To take a deeper dive, the focus for each system influences the key and unique features that the system provides.

PLM is a collaborative planning tool for your products.

The typical users of a PLM system tend to be product designers and engineers who need to work together to figure out what a product looks like and what it should be made of.

Since PLM is about planning everything about your product, it provides capabilities around managing designs, related services, collaboration with red-lining, task management and more.

Most PLM systems even have a PDM (product documents management) system inside of them. This how they often control the history of the intellectual documentation needed to design and manufacture a product.

These systems control and manage everything from CAD (computer aided drafting) files to program, project and change management processes. A PLM system combines all this functionality and integrates it into an overall product lifecycle management process.

This is why PLM solutions have a higher impact on revenue and brand image.

ERP on the other hand is a system focused on making and executing a product. The primary user of an ERP system tends to be people who deal with manufacturing operations.

Since ERP is about execution and fulfillment, it focuses on capturing information around things such as inventory, purchases and more.

While ERP systems focus only on traditional entities such as item masters, bill of materials and dates, PLM solutions encompass all of the iterative, collaborative, and creative processes that make up the vital elements of your product’s lifecycle.

In short, both solutions are vital for a company to develop and make products as efficiently as possible.

How PLM and ERP work together

Despite sometimes being viewed as competing solutions, ERP and PLM systems work very well together.

In fact, these enterprise systems complement each other, and it is in your benefit to have both! We can help you work through a Return on Investment (ROI) analysis if you’d like. Just contact us.

So how do enterprise resource planning and product lifecycle management systems work together?

PLM software provides the single point of product truth used by ERP to manage product resources and financials.

For example, by using eBoMs (engineering bill of materials) data from your product lifecycle management system, ERP can accurately generate purchasing and inventory management records, creating a unified management of both your resources and production.

Essentially, ERP systems pick up from PLM solutions and take finalized products forward.

This means that design, development, sampling, fitting, approval, assortment planning and all other activities essential to creating great products have already been signed off by the time your products reach the ERP system.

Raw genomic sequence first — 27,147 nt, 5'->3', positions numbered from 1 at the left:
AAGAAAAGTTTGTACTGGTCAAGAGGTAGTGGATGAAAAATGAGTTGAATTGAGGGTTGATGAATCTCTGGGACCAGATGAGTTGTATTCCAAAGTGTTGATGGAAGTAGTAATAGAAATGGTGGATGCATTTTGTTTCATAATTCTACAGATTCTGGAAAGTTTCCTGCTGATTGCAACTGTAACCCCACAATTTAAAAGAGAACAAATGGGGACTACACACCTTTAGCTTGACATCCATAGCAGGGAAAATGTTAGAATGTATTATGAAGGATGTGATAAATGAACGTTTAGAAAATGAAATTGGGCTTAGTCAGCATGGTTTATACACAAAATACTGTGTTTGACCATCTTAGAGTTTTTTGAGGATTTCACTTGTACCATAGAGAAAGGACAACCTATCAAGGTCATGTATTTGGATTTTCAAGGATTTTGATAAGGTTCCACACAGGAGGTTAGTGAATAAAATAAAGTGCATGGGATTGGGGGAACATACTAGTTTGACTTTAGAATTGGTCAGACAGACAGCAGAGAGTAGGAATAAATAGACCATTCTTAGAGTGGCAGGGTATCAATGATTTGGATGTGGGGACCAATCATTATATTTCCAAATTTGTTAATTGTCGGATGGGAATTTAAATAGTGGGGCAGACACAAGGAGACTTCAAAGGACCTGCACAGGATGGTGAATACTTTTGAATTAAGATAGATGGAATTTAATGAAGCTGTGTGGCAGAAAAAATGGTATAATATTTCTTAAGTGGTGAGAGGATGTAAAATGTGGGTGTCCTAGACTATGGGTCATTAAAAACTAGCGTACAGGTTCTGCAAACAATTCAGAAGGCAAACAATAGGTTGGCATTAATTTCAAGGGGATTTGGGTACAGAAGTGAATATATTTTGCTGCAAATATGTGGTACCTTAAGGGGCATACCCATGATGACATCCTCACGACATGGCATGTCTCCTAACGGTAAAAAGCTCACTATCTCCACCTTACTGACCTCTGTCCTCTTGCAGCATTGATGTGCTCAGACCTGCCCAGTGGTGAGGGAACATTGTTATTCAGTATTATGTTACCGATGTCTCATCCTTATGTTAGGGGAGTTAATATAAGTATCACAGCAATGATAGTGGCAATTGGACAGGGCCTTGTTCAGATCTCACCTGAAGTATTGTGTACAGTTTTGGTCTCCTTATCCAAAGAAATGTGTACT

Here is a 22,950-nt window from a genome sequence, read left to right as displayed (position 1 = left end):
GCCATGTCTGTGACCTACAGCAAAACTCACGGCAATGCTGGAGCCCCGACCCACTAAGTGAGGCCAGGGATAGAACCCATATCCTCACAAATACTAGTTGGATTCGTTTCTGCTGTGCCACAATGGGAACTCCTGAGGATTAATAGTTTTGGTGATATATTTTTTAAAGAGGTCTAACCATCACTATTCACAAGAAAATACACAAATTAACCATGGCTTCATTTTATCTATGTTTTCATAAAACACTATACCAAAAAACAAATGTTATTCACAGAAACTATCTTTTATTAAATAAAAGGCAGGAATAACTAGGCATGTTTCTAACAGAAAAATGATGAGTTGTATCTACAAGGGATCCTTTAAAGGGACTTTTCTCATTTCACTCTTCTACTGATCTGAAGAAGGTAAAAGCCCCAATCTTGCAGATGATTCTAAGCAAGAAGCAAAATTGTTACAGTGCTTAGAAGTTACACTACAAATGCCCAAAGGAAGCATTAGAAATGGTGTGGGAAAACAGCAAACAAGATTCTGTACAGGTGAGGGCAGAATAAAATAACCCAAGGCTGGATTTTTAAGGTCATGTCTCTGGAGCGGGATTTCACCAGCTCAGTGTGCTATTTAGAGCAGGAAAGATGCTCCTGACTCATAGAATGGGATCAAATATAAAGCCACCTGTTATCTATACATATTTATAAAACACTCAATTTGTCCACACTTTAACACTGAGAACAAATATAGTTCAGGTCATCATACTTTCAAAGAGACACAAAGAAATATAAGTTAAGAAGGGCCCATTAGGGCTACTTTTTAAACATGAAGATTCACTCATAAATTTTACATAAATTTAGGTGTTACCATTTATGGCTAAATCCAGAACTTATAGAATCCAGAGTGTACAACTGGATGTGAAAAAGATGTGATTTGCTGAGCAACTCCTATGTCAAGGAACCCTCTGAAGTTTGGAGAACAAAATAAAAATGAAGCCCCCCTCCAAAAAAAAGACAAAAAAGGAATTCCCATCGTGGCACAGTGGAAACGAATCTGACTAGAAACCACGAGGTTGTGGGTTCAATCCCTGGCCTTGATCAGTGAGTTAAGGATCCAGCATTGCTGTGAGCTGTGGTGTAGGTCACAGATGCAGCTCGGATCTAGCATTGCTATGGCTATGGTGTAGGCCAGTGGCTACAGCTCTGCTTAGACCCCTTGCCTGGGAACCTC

PLM systems help define, design, and plan your product. PLM integrated to ERP allows the systems to feed relevant BoMs and file components, so your manufacturing teams can efficiently order, make, and ship your products.

In fact, combining these two software solutions has only improved end-to end business performance and has already proven to be necessary. This is why so many ERP providers have started to acquire and develop their own PLM platforms!

By using ERP and PLM together, your organization can create a powerful source of data, information, processes and workflows. It can make it easier to create and deliver products from idea generation through design to manufacturing and distribution.

Now that you have a better understanding about how PLM and ERP solutions can positively affect the profitability of your entire company, you are in a better position to understand why it is best to invest and integrate both solutions.

PLM ERP integration benefits

Oftentimes, PLM only gets associated with engineering. In fact, many people don’t even realize that the full product lifecycle management system can integrate with ERP.

Rather than considering whether or not a PLM system could complement an ERP system, you should focus on the benefits your organization will gain by integrating the two.

When used together, your organization will have unified control over your manufacturing process and here’s why.

Today, in order to stay ahead of competition it is essential to deliver the right product, on time, and under budget.

To meet these requirements your organization must shorten design time and product engineering cycles.

By using PLM and ERP systems together, you will increase collaboration throughout your entire organization. ERP and PLM work best together as they collaborate and facilitate movement throughout your organization.

Without PLM, your ERP system is likely to consume and manage inaccurate data from design and engineering. This in turn is likely to deliver minimal (if any) improvements to your business.